FG: On the urban scale, the nonsensical effect is that it has multiple associations. The Kennedy Center stands outside the National Mall; now it has a presence on the mall.
Wes Jones: Are we talking about nonsense or no sense?
JK: I want to giggle or laugh or get it--I want to understand what is nonsensical about it.
FG: For one example, the plan is rendered the way it is, the red carpet and the chandeliers [are on one axis while..] You can see people in gowns at the concert but at the same time, you can stay in your car and watch.
Catherine Ingraham: But cars aren't funny.
JK: [They could be.] Do you agree with Ada Louise Huxtable? I think her observations are exactly right, but her judgment is exactly wrong. She's missing the comedy of it. Her quote is about the building in Washington, and about Washington itself, which is slightly overscaled.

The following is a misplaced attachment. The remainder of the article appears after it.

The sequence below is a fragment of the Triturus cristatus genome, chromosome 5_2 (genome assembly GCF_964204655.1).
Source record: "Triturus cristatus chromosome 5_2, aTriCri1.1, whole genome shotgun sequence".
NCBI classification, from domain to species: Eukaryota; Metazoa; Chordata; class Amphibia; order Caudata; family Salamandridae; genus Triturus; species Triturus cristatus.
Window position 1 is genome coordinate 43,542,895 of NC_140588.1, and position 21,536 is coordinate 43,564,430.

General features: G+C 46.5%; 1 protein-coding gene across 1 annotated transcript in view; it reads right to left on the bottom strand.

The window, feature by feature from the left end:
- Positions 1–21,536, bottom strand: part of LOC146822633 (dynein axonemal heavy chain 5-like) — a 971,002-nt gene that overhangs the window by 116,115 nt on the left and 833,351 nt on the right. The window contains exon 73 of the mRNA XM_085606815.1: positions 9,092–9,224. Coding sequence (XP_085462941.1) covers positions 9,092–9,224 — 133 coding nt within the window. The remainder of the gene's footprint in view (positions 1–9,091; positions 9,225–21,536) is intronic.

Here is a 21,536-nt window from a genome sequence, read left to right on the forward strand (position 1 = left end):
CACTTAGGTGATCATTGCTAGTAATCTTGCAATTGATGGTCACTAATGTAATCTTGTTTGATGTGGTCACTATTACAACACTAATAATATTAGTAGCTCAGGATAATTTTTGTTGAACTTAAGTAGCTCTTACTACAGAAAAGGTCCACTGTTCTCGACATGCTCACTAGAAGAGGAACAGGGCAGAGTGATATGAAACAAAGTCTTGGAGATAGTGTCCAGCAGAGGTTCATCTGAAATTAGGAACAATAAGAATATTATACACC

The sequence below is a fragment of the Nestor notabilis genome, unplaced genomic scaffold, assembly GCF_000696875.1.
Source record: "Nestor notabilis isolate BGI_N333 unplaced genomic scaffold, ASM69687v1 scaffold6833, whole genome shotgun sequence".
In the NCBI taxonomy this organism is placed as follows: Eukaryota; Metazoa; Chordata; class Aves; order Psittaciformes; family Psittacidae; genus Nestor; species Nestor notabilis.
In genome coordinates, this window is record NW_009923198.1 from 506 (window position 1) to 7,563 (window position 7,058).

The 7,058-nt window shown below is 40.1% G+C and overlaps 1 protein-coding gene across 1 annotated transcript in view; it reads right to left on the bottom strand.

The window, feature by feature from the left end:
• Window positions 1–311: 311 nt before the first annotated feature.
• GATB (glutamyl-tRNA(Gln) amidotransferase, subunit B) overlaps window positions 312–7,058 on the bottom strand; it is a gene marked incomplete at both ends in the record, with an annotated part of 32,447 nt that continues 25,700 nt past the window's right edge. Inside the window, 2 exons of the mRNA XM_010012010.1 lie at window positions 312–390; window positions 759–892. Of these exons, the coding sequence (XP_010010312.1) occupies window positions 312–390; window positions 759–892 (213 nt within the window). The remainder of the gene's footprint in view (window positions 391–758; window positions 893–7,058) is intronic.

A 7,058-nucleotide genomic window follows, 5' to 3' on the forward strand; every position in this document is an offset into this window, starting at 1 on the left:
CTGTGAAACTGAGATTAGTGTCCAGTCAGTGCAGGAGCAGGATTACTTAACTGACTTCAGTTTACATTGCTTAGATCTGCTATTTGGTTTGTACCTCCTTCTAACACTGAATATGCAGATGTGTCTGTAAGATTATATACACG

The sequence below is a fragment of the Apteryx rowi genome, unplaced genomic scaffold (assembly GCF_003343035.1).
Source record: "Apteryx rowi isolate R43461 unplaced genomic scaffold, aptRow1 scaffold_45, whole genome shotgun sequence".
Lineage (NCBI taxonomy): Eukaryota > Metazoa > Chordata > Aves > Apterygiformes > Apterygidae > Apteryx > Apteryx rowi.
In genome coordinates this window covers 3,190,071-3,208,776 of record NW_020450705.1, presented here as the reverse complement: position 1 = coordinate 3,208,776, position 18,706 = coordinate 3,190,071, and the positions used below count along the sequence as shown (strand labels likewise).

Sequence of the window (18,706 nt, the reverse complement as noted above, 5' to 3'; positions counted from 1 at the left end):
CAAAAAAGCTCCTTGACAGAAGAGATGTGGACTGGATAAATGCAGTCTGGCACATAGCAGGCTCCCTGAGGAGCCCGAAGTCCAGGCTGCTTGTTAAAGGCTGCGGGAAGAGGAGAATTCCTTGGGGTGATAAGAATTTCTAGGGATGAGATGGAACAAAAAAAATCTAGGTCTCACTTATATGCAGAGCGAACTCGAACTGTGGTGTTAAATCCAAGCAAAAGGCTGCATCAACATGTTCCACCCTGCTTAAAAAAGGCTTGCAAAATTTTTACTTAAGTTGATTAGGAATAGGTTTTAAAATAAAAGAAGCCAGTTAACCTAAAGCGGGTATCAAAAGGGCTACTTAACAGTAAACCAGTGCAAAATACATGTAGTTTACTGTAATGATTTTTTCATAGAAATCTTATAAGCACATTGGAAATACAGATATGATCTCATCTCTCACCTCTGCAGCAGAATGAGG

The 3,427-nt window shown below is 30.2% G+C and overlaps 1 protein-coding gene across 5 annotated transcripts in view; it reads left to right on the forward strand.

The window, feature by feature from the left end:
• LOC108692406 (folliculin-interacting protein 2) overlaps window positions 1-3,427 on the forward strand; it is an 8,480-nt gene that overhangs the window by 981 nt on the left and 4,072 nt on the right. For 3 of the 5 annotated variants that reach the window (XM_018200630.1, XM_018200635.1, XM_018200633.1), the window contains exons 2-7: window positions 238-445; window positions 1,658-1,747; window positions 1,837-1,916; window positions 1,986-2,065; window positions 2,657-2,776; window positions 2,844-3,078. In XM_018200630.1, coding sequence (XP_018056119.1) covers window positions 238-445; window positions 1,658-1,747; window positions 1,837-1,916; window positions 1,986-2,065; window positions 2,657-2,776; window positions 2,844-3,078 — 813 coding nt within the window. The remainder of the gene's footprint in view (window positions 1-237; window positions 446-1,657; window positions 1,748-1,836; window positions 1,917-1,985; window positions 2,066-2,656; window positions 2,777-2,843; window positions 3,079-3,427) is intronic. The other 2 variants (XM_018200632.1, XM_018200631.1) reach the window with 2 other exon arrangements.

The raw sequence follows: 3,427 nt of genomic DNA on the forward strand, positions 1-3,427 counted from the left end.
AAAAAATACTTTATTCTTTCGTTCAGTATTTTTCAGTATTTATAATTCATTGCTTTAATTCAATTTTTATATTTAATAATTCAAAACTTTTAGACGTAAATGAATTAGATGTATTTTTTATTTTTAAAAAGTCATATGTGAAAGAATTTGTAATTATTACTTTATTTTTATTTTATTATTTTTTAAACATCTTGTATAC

It's not fiction versus nonfiction. You have to figure out one kind of fiction and another fiction. But...you stay in the geometric language of the original building.
CI: I don't see how you can escape from the literal...you have to speak in the vernacular language you're making fun of. The unfinished is a tactic; and there are other tactics. At the same time you're still in the vernacular of that which you're attacking.
Ingeborg Rocker: For me the uncanny isn't achieved. There's an alignment but I would also like to see a [... ] of the materiality [at the junction where the intervention begins].
Harry Cobb: This is a very interesting case of a combined work. I have to say it's growing on me. The notion that you could adjoin the Kennedy with something that could make nonsense of it; the nonsense is in the combined work. I don't think there's anything nonsensical about your intervention [on its own]. It would be nice if our culture were mature enough to accept that kind of nonsense in a building. ...But at the top, what is that?